All of this sounds like it could have been a fairly ordinary abduction; Evelyn Hartley‘s 1953 disappearance was much the same way. Yet, in this case there’s a very peculiar detail: a month after Leigh’s disappearance, her glasses were mailed to her home. Just the glasses. No note. The envelope was addressed to Leigh’s stepfather, but he and her mother were separated when Leigh disappeared. The mailed eyeglasses were the last trace of Leigh, who would be 37 today.

I have NEVER heard of any case where someone abducted a person from their home and then mailed one of their belongings back to the house with no other message.

So what happened here? Let’s talk about it.

Make-a-List Monday: Young girls and older men

There are a lot of cases where a missing young girl, sometimes not even in her teens yet, “may be in the company of an adult male.” Occasionally — not often — I’ll have photos and information about her companion. In most of these cases, the girl ran off voluntarily with the man, at least to the extent that someone that age CAN do this “voluntarily”, and sometimes it’s classified as a runaway, sometimes as an abduction, it seems almost random to me. Anyway, I thought I’d do a list of those cases where I have information for the men.

  1. Reyna Gabriella Alvarado-Carrera, 13
  2. Vitia Cardosa, 12
  3. Diana Isabel Gonzalez, 14
  4. Veronica Emily Martinez, 14
  5. Elvia Morales, 14
  6. Mayra Guadalupe Sandoval, 12
  7. Isabeth Yanez, 12

And no, I have no idea why all the girls on this list are Hispanic. I’m sure white, black, Asian and Native American girls disappear under these circumstances too.

Select It Sunday: Robin Kerry

Chosen by Anka, this week’s Select It Sunday case is Robin Ann Kerry, who disappeared with her sister Julie from St. Louis, Missouri on April 5, 1991. Unlike with many of my cases, it’s perfectly obvious what happened to Robin: she and her sister were gang-raped and thrown off the Chain of Rocks Bridge into the Mississippi River. Julie’s body turned up several weeks later but Robin was never found.

I wrote about this case in 2009. It was a horrific crime, made all the more so by the fact that the four perpetrators were complete strangers who just had a random encounter with Robin and Julie and their cousin Tom Cummins that night, and the fact that Tom Cummins was wrongfully arrested and charged with his cousins’ murders before the situation got sorted and the cops caught the real killers.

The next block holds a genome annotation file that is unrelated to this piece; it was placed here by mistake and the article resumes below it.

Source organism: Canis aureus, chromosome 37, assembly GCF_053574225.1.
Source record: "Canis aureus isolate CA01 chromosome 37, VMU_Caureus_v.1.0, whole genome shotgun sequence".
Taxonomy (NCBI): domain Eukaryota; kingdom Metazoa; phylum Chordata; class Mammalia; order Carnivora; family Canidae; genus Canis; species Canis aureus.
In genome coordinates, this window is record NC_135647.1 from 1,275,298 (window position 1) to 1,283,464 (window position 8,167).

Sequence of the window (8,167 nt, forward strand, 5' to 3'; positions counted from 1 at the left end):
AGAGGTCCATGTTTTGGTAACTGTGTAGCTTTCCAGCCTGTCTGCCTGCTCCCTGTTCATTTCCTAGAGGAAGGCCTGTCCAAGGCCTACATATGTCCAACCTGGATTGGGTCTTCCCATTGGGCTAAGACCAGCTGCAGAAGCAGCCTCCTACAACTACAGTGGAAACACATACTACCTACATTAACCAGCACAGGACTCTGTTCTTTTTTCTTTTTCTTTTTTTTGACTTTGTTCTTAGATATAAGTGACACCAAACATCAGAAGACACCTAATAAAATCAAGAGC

I will quote part of my earlier entry:

There are still some people online who think Cummins killed his cousins and framed the four suspects, but the evidence against the defendants is pretty strong. One of them had Cummins’s wallet either on his person or in his house (I forget which) when he was arrested. All four suspects confessed at one point or another, although three of them later retracted their statements. One defendant pleaded guilty and testified against the others. Cummins’s sister Jeanine wrote a wonderful book about the case called A Rip in Heaven. Many news accounts say Cummins confessed to the crime. According to his sister’s book, after the police told him their theory about him being the killer he said something like, “If that’s what you said, then that’s what I did.” That’s hardly a confession.

I Googled the case again for today’s entry and discovered that Reginald Clemons, who spent over twenty years on death row for the Kerry sisters’ murders, had his conviction overturned and is awaiting a second trial. I don’t think he has much of a chance, though, even though it appears his confession has been ruled coerced and cast out of evidence. This article says they’ve got “a match consistent with Clemons’ DNA to a degree of one in 16,690 individuals in the African-American population,” something they didn’t have in 1991. I’ll have to update Robin’s casefile, I guess.

One of the four defendants, Daniel Winfrey, was released from prison in 2007. He was the only one who didn’t take part in the rapes, and he only fifteen years at the time of the crime, too young for the death penalty, and he took a plea deal: thirty years in exchange for testifying against the others.